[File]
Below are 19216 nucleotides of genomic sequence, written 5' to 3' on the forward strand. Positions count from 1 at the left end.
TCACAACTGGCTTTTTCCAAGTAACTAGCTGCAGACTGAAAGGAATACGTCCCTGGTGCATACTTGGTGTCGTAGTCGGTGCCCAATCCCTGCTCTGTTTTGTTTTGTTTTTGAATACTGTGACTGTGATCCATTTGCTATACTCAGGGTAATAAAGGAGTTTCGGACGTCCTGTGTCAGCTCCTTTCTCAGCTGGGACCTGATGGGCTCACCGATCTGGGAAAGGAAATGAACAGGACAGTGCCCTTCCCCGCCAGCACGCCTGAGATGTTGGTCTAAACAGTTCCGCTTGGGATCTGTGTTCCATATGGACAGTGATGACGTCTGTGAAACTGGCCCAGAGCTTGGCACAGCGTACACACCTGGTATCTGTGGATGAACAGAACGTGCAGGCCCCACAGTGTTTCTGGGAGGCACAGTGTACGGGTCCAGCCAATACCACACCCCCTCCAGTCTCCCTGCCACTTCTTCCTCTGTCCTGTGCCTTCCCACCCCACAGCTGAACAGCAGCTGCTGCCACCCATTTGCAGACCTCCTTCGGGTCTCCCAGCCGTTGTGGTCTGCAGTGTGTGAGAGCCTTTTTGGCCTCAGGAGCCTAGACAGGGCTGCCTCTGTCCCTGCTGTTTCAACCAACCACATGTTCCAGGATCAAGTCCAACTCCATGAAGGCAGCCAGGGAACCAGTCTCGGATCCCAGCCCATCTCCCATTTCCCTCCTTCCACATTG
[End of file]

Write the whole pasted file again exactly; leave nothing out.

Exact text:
Below are 19216 nucleotides of genomic sequence, written 5' to 3' on the forward strand. Positions count from 1 at the left end.
TCACAACTGGCTTTTTCCAAGTAACTAGCTGCAGACTGAAAGGAATACGTCCCTGGTGCATACTTGGTGTCGTAGTCGGTGCCCAATCCCTGCTCTGTTTTGTTTTGTTTTTGAATACTGTGACTGTGATCCATTTGCTATACTCAGGGTAATAAAGGAGTTTCGGACGTCCTGTGTCAGCTCCTTTCTCAGCTGGGACCTGATGGGCTCACCGATCTGGGAAAGGAAATGAACAGGACAGTGCCCTTCCCCGCCAGCACGCCTGAGATGTTGGTCTAAACAGTTCCGCTTGGGATCTGTGTTCCATATGGACAGTGATGACGTCTGTGAAACTGGCCCAGAGCTTGGCACAGCGTACACACCTGGTATCTGTGGATGAACAGAACGTGCAGGCCCCACAGTGTTTCTGGGAGGCACAGTGTACGGGTCCAGCCAATACCACACCCCCTCCAGTCTCCCTGCCACTTCTTCCTCTGTCCTGTGCCTTCCCACCCCACAGCTGAACAGCAGCTGCTGCCACCCATTTGCAGACCTCCTTCGGGTCTCCCAGCCGTTGTGGTCTGCAGTGTGTGAGAGCCTTTTTGGCCTCAGGAGCCTAGACAGGGCTGCCTCTGTCCCTGCTGTTTCAACCAACCACATGTTCCAGGATCAAGTCCAACTCCATGAAGGCAGCCAGGGAACCAGTCTCGGATCCCAGCCCATCTCCCATTTCCCTCCTTCCACATTG